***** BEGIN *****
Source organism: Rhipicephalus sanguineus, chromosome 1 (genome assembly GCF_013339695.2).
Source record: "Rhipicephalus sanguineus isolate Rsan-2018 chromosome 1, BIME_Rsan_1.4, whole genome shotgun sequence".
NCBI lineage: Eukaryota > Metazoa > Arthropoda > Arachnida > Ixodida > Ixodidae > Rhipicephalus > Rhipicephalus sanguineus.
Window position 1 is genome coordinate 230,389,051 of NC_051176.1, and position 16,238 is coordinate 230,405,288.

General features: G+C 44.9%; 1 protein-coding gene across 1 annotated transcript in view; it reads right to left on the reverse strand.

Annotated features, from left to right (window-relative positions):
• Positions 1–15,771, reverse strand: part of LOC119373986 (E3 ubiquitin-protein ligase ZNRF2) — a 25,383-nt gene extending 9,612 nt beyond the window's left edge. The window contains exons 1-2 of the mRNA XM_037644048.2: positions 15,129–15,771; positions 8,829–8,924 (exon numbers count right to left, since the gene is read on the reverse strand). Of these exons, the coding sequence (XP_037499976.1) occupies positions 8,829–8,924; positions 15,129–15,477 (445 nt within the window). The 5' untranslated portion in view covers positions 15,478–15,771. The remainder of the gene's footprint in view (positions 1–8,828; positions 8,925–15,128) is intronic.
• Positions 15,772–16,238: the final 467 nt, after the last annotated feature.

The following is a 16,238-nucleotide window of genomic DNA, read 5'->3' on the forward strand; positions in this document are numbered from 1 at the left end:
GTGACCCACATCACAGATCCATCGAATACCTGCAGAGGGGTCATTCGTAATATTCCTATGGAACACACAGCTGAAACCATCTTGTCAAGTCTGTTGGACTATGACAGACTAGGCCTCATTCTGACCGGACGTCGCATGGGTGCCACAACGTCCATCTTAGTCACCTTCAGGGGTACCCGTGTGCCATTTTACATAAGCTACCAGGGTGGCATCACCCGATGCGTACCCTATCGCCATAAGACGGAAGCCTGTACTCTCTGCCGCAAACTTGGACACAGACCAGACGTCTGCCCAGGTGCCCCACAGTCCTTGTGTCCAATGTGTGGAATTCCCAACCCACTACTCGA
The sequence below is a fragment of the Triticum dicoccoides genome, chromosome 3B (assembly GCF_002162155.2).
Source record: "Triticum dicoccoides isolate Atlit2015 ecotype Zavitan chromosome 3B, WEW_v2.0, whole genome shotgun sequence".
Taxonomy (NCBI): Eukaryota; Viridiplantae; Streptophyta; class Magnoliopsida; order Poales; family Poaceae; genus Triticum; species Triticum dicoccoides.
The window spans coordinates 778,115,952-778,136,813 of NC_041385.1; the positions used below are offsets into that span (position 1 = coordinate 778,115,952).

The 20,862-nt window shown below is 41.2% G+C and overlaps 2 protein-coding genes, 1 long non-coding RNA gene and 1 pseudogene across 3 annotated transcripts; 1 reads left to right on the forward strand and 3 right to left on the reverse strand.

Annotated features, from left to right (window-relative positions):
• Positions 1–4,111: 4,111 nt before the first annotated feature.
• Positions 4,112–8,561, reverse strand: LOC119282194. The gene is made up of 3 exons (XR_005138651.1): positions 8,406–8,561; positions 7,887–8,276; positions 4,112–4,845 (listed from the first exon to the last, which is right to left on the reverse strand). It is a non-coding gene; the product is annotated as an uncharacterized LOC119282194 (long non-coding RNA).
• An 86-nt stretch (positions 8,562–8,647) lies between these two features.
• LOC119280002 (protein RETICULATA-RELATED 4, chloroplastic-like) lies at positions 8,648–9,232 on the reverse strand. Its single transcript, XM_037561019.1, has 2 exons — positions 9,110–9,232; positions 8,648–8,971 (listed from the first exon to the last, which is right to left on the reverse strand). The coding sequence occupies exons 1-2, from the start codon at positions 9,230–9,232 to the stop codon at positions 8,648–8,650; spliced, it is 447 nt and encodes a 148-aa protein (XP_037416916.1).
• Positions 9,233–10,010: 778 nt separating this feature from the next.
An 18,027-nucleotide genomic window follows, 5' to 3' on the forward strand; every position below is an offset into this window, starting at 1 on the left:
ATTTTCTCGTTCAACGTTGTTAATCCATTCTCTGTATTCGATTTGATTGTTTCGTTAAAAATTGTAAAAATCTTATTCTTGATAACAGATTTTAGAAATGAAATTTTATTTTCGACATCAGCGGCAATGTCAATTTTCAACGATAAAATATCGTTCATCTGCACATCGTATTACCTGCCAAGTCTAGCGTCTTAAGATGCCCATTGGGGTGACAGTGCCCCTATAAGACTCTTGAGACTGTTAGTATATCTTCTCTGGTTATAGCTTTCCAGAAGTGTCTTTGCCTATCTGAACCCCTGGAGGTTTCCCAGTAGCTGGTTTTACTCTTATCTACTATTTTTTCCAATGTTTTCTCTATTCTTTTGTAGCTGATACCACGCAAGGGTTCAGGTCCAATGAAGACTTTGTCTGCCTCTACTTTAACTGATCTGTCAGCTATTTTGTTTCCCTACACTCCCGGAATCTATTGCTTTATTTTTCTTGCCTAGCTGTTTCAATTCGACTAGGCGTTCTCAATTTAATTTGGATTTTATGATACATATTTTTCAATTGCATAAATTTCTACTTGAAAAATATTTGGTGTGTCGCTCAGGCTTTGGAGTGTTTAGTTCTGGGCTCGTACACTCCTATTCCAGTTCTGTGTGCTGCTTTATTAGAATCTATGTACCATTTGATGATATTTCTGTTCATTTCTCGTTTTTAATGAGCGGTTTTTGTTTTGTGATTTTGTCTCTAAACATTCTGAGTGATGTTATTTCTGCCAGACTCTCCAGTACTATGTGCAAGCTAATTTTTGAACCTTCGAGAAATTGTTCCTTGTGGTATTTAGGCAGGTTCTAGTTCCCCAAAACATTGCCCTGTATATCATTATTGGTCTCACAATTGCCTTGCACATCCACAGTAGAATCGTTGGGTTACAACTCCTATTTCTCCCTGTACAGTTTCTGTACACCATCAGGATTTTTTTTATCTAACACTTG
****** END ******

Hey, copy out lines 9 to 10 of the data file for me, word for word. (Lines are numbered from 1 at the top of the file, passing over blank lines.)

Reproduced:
The following is a 16,238-nucleotide window of genomic DNA, read 5'->3' on the forward strand; positions in this document are numbered from 1 at the left end:
GTGACCCACATCACAGATCCATCGAATACCTGCAGAGGGGTCATTCGTAATATTCCTATGGAACACACAGCTGAAACCATCTTGTCAAGTCTGTTGGACTATGACAGACTAGGCCTCATTCTGACCGGACGTCGCATGGGTGCCACAACGTCCATCTTAGTCACCTTCAGGGGTACCCGTGTGCCATTTTACATAAGCTACCAGGGTGGCATCACCCGATGCGTACCCTATCGCCATAAGACGGAAGCCTGTACTCTCTGCCGCAAACTTGGACACAGACCAGACGTCTGCCCAGGTGCCCCACAGTCCTTGTGTCCAATGTGTGGAATTCCCAACCCACTACTCGA